Rumours even circulated that managers were expected to abide by team instructions faxed in to them from the sunbed of a yacht moored somewhere in the Mediterranean.

It is surely no coincidence that as soon as Briatore disappeared from the scene, QPR shot to the top of the table under Warnock's effective stewardship.

Naturally, having seen the Italian's remarks, QPR tried some damage limitation, issuing the following statement: 'The board of directors - including Flavio Briatore - are 100 per cent behind Neil Warnock.'
Indeed. It's much easier to push someone from behind.
But just like Briatore, Rangers supporters also have dreams. They dream of reaching the Premier League. And they dream that a certain perma-tanned pillock would shut his trap, stop pretending he knows something about the game, and leave the manager to carry on his good work." Daily Mail

Dion Fanning Sunday Independent of Ireland

- "...Stan Bowles was at City at the same time as Allison and had a fist fight with him before he left and ended up at QPR.
- Bowles was once said to "symbolise nearly everything that mature spectators regard as wrong with today's game". I interviewed Bowles a few years ago in a pub in Brentford. Bowles was late for our 11.0am appointment and while I was briefed, as journalists like to say now, by a man from Wexford who was in there having a settler, a few others pointed out that it was very unlike Bowles to be late. As a gambler, Bowles knew that tardiness could be costly. Unfortunately, being punctual was even more expensive.
- Shepherd's Bush has always been the Irishman's stomping ground, with Goldhawk Road, a tattered boulevard for crazy dreamers and crazies who had run out of dreams.

Loftus Road has accommodated them all and in recent times the crazy dreamers are in the boardroom with men like Flavio Briatore. QPR are top of the championship and have appointed an unlikely manager in Neil Warnock. When you have had nine managers in three years (two of whom have been there twice), then you're bound to have had one or two who were unlikely.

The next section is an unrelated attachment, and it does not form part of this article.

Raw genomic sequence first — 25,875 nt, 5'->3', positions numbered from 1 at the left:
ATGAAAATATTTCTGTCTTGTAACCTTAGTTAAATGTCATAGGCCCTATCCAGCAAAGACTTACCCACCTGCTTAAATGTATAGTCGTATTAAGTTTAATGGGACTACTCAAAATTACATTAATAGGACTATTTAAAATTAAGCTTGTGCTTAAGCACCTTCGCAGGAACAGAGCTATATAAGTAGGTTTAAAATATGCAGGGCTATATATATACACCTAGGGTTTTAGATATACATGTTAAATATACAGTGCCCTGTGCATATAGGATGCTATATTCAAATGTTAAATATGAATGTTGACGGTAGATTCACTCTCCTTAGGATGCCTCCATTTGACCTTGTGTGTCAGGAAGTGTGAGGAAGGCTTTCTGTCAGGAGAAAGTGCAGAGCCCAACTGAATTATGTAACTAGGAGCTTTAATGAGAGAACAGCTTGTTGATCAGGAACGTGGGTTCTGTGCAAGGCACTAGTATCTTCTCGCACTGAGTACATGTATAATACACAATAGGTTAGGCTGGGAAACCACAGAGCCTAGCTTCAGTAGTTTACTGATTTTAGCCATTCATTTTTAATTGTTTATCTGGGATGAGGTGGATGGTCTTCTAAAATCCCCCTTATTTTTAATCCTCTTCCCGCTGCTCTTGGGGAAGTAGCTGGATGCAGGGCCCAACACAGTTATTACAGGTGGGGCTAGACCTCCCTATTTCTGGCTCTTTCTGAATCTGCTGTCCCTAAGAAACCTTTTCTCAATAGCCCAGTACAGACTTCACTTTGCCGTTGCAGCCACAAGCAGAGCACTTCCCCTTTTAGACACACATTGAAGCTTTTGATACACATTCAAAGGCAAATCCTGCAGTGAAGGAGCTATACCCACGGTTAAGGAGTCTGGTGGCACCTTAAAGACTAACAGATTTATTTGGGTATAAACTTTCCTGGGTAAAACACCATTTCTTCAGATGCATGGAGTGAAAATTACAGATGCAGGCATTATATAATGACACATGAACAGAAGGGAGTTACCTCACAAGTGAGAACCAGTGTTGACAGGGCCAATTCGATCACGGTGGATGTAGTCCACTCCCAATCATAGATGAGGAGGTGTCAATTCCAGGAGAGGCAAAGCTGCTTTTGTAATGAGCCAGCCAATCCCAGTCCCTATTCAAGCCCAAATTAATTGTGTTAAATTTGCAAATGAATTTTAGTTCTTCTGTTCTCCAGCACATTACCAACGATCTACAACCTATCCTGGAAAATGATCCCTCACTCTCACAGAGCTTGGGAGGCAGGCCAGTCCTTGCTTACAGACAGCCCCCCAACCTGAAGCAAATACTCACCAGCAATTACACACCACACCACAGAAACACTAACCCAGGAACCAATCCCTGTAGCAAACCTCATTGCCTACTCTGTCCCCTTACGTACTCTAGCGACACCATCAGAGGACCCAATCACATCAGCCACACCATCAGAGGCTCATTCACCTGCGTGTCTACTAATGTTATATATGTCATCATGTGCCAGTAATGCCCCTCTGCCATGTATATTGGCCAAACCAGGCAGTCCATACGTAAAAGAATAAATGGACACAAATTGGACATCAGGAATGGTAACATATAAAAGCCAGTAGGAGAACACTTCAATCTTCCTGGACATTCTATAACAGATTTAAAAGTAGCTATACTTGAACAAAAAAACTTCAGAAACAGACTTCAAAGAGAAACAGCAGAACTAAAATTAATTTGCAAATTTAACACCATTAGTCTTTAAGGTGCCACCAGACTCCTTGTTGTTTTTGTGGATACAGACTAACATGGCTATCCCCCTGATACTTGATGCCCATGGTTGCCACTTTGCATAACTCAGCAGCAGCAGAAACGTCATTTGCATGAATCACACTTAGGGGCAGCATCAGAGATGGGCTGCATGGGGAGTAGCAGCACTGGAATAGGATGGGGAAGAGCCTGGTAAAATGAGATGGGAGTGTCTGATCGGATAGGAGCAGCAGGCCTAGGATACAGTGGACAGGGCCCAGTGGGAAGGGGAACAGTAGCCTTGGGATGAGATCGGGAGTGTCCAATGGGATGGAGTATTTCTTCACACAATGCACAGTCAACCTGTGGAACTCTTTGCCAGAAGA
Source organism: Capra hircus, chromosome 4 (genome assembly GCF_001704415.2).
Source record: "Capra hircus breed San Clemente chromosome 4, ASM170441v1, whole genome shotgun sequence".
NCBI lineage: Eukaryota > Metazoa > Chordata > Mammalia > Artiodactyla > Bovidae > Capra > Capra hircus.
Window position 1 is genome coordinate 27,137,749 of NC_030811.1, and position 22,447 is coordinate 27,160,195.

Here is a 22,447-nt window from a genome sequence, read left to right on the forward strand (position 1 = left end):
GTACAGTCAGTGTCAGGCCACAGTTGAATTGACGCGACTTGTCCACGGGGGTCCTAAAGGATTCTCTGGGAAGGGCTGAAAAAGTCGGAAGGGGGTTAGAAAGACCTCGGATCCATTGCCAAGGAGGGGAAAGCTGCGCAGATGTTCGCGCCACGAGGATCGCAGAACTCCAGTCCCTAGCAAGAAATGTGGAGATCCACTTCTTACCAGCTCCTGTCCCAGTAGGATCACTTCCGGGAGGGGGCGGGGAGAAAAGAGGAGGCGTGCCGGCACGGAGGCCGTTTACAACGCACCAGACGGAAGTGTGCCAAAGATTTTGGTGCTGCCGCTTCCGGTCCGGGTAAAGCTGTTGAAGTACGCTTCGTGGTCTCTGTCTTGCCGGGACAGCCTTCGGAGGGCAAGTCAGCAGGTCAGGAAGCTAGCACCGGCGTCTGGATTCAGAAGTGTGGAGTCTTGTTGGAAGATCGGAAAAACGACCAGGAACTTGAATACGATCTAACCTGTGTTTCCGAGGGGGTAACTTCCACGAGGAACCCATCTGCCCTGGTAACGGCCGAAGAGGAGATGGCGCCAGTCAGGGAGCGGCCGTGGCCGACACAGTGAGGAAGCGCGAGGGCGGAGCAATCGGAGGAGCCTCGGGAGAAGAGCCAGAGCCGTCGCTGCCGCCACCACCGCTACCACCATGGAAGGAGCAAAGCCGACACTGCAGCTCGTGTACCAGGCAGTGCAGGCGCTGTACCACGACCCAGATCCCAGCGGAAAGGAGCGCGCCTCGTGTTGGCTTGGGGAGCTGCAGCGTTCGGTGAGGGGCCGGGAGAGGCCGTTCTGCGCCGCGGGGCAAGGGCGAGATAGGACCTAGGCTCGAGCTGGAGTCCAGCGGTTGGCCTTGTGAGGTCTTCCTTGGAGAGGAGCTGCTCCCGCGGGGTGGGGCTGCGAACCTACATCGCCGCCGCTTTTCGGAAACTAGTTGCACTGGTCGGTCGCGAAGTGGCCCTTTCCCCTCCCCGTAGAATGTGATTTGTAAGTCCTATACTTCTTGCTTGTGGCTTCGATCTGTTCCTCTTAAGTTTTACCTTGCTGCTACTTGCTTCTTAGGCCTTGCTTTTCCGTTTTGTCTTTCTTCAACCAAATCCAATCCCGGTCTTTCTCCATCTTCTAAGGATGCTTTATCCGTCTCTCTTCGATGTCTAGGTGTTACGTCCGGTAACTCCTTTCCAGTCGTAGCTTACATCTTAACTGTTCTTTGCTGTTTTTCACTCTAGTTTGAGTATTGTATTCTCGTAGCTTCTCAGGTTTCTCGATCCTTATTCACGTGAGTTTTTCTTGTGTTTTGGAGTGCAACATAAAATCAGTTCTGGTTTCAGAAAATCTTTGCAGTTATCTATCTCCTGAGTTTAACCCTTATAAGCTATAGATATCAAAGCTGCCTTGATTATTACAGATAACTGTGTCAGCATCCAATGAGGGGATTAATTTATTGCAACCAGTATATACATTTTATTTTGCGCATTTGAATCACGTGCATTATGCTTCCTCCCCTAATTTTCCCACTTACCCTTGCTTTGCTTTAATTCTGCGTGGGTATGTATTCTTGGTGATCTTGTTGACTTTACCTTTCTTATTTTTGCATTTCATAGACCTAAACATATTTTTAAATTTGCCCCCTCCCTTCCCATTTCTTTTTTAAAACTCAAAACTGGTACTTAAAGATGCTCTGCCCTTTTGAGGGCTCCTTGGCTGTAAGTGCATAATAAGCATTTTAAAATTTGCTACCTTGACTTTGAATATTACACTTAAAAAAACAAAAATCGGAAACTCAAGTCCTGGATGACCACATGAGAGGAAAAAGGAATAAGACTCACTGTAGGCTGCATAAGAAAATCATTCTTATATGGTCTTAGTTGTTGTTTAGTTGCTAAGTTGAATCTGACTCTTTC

Last week, QPR posted a statement on its website that said: "Following speculation in today's press, we would like to confirm that stories linking Marcello Lippi with Queens Park Rangers Football Club are completely unfounded."

In an interview to an Italian magazine, Briatore said he had a dream. In it he saw QPR in the Premier League where they would be managed by Marcello Lippi. The "unfounded stories" had come from the co-owner but the club denied them just the same.

Football is used to treating words as an inconvenience or as part of a negotiating position. They have never taken them seriously.

Things weren't any better in the past, some just survived it. But football was always about destroying the weak. There was no pastoral care in the golden age.

When Allison died, some said there were no personalities left in the game anymore. What was last week about but gripping, complex personalities? Their flaws are apparent to everyone and the mature spectator might think they are all that's wrong with today's game. But even the mature spectator is never bored.
Independent Ireland

- Who Actually Owns QPR?

- QPR Player Still Number #1 in Championship...and Many Other QPR Players Remain Very Highly Ranked

- Two Year Flashback: Amit Bhatia's QPR "Open Letter"

- Recalling "Rebuild QPR" Supporters Plan/Document